People will sometimes go to a movie because a certain star is in it, but other films look promising simply because of their cool supporting cast. Pete Postlethwaite was one of the guys in that second category: Even if a movie he was in was bad, we always knew that he'd class up the proceedings just by being in it. Sadly, now he's gone, dead at the age of 64 from cancer.
Born in Warrington, England in 1945, Postlethwaite began his acting career on stage before making the leap to movies. His first major film role was playing the dad in director Terence Davies' "Distant Voices, Still Lives" from 1988, but the part he's still probably best known for came five years later playing another dad: Daniel Day-Lewis' in "In the Name of the Father." Postlethwaite received his only Oscar nomination for the role, but it helped raise his Hollywood profile. Soon he was co-starring in "The Usual Suspects," "Romeo + Juliet" and Steven Spielberg films ("Amistad" and "The Lost World: Jurassic Park"). For the rest of his career, he was one of those guys casting directors sought out when they needed a wise, gritty, world-weary authority figure to give their film a certain amount of gravitas.
Like all good character actors, his resume is filled with some real dogs -- "Alien 3," last year's "Clash of the Titans" -- which is the price you have to pay for being in movies that aren't worthy of your talents. But even near the end, he was someone that elevated everyone around him. His turn as Sam Worthington's inspiring Earth father in "Clash" actually made us want to like the film. In "The Town," he had an underwritten role as a local mobster, but nonetheless he was utterly terrifying and repulsive. And his deathbed scene in "Inception" was a crucial emotional beat that helped bring the film together near the end: For those who say that movie has no soul, we point to his performance.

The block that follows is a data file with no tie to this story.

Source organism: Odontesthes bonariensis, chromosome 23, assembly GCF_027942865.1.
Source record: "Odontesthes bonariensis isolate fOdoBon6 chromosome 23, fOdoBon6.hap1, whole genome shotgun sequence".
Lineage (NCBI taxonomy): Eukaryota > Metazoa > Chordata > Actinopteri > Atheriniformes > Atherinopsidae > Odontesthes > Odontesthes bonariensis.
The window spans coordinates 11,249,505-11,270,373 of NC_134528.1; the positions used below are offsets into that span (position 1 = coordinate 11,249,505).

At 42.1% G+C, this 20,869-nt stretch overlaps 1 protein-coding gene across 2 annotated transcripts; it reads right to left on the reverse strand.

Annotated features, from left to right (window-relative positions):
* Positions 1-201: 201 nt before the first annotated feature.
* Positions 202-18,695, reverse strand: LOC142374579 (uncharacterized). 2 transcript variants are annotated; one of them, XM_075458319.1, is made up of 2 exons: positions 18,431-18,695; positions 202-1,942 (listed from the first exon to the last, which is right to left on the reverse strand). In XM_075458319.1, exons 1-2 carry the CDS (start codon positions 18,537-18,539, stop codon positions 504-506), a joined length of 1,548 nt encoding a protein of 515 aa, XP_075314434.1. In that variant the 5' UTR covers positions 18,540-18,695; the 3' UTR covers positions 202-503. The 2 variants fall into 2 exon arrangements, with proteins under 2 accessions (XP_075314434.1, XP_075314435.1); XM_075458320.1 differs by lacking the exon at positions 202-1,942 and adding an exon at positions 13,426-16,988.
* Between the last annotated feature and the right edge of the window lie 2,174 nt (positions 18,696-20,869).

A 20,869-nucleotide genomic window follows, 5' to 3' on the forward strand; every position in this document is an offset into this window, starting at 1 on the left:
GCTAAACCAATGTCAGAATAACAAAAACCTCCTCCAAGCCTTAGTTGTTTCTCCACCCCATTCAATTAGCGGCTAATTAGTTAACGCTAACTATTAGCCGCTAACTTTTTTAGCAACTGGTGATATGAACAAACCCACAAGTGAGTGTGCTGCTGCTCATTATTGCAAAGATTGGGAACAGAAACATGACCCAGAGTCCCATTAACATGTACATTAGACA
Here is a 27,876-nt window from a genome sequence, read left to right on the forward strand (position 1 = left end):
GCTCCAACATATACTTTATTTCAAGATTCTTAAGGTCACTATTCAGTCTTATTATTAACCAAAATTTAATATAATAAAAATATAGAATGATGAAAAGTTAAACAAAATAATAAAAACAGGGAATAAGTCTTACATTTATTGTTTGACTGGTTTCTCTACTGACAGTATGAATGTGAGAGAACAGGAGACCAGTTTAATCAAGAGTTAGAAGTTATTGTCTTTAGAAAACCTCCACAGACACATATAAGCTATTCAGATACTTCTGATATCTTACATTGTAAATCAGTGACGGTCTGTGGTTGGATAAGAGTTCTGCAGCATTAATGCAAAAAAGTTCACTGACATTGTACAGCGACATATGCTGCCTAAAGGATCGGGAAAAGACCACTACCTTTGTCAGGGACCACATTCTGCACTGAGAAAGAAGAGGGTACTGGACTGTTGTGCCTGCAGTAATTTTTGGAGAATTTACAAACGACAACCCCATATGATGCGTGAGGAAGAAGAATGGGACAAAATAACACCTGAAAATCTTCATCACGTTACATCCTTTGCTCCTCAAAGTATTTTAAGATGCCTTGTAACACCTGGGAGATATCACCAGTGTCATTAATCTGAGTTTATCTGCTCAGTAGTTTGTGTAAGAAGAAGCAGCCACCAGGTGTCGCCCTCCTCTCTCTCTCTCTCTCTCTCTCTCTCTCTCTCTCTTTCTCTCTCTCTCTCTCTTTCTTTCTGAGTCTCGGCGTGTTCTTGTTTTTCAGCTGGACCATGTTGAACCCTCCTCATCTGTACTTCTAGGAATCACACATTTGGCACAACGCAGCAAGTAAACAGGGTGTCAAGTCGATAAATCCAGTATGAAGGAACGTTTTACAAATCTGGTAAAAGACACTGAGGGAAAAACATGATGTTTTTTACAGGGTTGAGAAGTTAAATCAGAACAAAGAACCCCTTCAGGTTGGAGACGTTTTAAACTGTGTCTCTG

As has been mentioned by others already, Postlethwaite's career as a character actor doomed him to be known as "that guy" by the moviegoing public: You can't remember his name, but he was that guy who played one of the dinosaur hunters in "The Lost World" or that scary guy in "The Town." That's the sign of doing your job properly as an actor: You just disappear into the role, so much so that people don't know the name of the guy who did such a good job in the part. But that face you can't forget.